Today’s GCSE results are set to show an increasing number of students sitting exams in “community languages” as an “easy” route to a top grade. This comes as schools and parents report there have been recent rises in students being tested in Arabic, Persian and Portuguese.
The number of migrant children taking so-called “community languages” – primarily Urdu, Polish and Turkish – has risen by 362 per cent in 20 years to 31,865. At the same time, traditional languages such as French and German are said to be in “long term decline.”
Migrant children sitting “community languages” are three times more likely to be rewarded with an A* than children who learn a tradition language in school – researches suggest this is because they are in fact sitting foreign language exams in their “native tongue.”
Prof Alan Smithers, director of the Centre for Education and Employment Research at Buckingham University, who conducted the research, says in the report:
“While there are good reasons for native English-speakers to study Chinese and Russian, it is unlikely the same applies to Polish, Urdu and Portuguese,” he said.
“It seems likely that a significant proportion of the candidates are native speakers of those languages when the exam is designed for those for whom English is the first language. It suggests some schools are using these subjects as an easy hit.
“Those for whom it [the language] is a mother tongue are at a considerable advantage. The low proportion of good grades awarded in maths and English [comparatively] is because, crucial to performance measures they are taken by all pupils not just a few.”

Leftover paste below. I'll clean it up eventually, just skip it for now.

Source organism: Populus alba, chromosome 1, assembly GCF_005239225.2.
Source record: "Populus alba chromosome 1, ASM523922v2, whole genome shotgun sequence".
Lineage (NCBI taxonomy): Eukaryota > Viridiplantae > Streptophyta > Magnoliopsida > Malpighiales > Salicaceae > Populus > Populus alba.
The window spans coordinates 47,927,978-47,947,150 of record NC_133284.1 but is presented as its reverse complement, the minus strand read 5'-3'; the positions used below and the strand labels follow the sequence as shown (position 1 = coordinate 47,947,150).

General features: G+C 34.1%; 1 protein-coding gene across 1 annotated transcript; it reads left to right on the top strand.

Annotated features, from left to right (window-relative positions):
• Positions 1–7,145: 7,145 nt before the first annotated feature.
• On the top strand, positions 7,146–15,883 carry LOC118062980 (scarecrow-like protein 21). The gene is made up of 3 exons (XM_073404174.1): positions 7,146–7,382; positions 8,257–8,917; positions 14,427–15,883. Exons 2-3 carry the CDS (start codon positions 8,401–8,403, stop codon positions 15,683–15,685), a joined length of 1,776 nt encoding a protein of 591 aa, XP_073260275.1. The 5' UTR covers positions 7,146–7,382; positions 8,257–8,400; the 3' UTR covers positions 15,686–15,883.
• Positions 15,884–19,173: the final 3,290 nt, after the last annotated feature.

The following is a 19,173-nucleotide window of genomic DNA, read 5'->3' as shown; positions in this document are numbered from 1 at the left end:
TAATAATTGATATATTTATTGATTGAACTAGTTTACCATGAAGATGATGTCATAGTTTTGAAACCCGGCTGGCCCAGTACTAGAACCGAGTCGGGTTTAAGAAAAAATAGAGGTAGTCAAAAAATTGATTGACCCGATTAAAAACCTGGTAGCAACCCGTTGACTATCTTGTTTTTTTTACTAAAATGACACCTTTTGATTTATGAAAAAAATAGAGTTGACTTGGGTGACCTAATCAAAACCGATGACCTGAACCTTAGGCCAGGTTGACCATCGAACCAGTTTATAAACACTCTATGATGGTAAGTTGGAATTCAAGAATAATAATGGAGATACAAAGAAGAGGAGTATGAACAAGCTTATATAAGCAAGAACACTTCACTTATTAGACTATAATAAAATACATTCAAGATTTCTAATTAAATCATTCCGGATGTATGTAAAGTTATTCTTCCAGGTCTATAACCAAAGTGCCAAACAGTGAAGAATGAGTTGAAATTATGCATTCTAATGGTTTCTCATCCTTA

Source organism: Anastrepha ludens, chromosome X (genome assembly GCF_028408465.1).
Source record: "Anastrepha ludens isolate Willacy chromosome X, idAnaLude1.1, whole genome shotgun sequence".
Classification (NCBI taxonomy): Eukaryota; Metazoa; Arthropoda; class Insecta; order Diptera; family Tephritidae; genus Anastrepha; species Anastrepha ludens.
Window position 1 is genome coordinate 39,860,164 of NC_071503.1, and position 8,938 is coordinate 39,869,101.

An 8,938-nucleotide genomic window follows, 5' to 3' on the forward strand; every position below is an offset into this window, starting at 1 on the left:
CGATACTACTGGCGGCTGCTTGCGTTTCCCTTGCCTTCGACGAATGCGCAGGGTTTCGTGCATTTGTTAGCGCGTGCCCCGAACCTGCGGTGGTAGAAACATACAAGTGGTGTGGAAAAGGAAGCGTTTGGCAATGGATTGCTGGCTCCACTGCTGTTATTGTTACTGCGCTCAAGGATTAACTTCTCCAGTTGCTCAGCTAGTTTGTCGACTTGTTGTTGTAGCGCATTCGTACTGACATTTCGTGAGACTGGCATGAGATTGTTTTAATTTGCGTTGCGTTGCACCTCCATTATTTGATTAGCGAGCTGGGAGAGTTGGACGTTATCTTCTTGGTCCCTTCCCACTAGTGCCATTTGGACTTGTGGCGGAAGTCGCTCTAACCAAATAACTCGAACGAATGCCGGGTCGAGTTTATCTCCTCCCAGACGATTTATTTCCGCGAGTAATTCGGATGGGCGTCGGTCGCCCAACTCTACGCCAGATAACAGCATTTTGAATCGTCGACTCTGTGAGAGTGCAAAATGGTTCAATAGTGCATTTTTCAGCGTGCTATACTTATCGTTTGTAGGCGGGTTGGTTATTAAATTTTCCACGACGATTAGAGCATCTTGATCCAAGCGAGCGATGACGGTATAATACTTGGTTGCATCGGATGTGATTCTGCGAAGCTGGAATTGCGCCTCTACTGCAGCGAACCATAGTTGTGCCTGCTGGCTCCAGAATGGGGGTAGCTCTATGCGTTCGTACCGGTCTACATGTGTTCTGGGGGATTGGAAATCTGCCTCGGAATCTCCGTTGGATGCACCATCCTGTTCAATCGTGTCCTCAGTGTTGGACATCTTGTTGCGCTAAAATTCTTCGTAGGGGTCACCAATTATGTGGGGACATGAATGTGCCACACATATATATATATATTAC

Top Ten “Community Languages” In 2014
- Polish – 4929
- Urdu – 4498
- Turkish – 1642
- Bengali – 963
- Punjabi – 886
- Gujarati – 625
- Farsi – 535
- Modern Greek – 516
- Modern Hebrew – 500
At the same time, the numbers of pupils studying French and German are expected to decrease by six per cent and 11 per cent respectively in a single year.
Brian Lightman, general secretary of the Association for School and College Leaders, told The Independent that the rise in students sitting community languages exams “reflects the number of people speaking these languages coming into this country and demographic trends”.
Grade inflation, the process of students getting ever-higher results year on year, was consistent under the Labour government. The process has only been tempered by Conservative reforms implemented by Michael Gove.
Mid-term exams and excessive coursework have been stopped, while grades in other subjects such as Geography and History have now started to fall. Meanwhile, “community languages” have the highest rate of A* grades in any subject – seven times more get the top grade that they do in maths.